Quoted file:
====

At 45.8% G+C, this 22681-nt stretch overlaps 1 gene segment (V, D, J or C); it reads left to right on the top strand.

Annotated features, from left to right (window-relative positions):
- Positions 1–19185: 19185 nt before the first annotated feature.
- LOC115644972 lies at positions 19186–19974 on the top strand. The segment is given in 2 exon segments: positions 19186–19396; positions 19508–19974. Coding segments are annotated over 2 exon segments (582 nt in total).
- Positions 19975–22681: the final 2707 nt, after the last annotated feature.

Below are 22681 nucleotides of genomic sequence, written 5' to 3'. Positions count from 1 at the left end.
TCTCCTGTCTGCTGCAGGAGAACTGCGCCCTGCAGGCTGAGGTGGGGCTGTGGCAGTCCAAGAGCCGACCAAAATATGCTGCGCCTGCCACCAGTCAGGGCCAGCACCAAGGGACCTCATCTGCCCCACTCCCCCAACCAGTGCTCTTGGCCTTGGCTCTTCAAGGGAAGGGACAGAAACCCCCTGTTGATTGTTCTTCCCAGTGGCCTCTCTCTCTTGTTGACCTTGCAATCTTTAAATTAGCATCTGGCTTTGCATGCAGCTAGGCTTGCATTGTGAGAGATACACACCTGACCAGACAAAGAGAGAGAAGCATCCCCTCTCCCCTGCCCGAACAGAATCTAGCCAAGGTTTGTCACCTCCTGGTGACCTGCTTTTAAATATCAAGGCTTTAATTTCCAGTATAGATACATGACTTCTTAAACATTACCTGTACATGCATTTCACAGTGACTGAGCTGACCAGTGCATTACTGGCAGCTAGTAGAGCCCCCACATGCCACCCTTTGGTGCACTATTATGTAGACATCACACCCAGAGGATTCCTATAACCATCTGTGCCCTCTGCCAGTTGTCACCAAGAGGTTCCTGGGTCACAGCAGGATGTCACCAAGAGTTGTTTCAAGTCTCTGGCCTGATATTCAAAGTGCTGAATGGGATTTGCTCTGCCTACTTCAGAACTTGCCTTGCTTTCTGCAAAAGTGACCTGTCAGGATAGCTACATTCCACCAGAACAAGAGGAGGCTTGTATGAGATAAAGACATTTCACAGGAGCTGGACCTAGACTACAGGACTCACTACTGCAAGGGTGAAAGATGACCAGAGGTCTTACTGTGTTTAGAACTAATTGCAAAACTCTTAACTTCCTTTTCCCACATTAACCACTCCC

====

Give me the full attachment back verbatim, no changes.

At 45.8% G+C, this 22681-nt stretch overlaps 1 gene segment (V, D, J or C); it reads left to right on the top strand.

Annotated features, from left to right (window-relative positions):
- Positions 1–19185: 19185 nt before the first annotated feature.
- LOC115644972 lies at positions 19186–19974 on the top strand. The segment is given in 2 exon segments: positions 19186–19396; positions 19508–19974. Coding segments are annotated over 2 exon segments (582 nt in total).
- Positions 19975–22681: the final 2707 nt, after the last annotated feature.

Below are 22681 nucleotides of genomic sequence, written 5' to 3'. Positions count from 1 at the left end.
TCTCCTGTCTGCTGCAGGAGAACTGCGCCCTGCAGGCTGAGGTGGGGCTGTGGCAGTCCAAGAGCCGACCAAAATATGCTGCGCCTGCCACCAGTCAGGGCCAGCACCAAGGGACCTCATCTGCCCCACTCCCCCAACCAGTGCTCTTGGCCTTGGCTCTTCAAGGGAAGGGACAGAAACCCCCTGTTGATTGTTCTTCCCAGTGGCCTCTCTCTCTTGTTGACCTTGCAATCTTTAAATTAGCATCTGGCTTTGCATGCAGCTAGGCTTGCATTGTGAGAGATACACACCTGACCAGACAAAGAGAGAGAAGCATCCCCTCTCCCCTGCCCGAACAGAATCTAGCCAAGGTTTGTCACCTCCTGGTGACCTGCTTTTAAATATCAAGGCTTTAATTTCCAGTATAGATACATGACTTCTTAAACATTACCTGTACATGCATTTCACAGTGACTGAGCTGACCAGTGCATTACTGGCAGCTAGTAGAGCCCCCACATGCCACCCTTTGGTGCACTATTATGTAGACATCACACCCAGAGGATTCCTATAACCATCTGTGCCCTCTGCCAGTTGTCACCAAGAGGTTCCTGGGTCACAGCAGGATGTCACCAAGAGTTGTTTCAAGTCTCTGGCCTGATATTCAAAGTGCTGAATGGGATTTGCTCTGCCTACTTCAGAACTTGCCTTGCTTTCTGCAAAAGTGACCTGTCAGGATAGCTACATTCCACCAGAACAAGAGGAGGCTTGTATGAGATAAAGACATTTCACAGGAGCTGGACCTAGACTACAGGACTCACTACTGCAAGGGTGAAAGATGACCAGAGGTCTTACTGTGTTTAGAACTAATTGCAAAACTCTTAACTTCCTTTTCCCACATTAACCACTCCC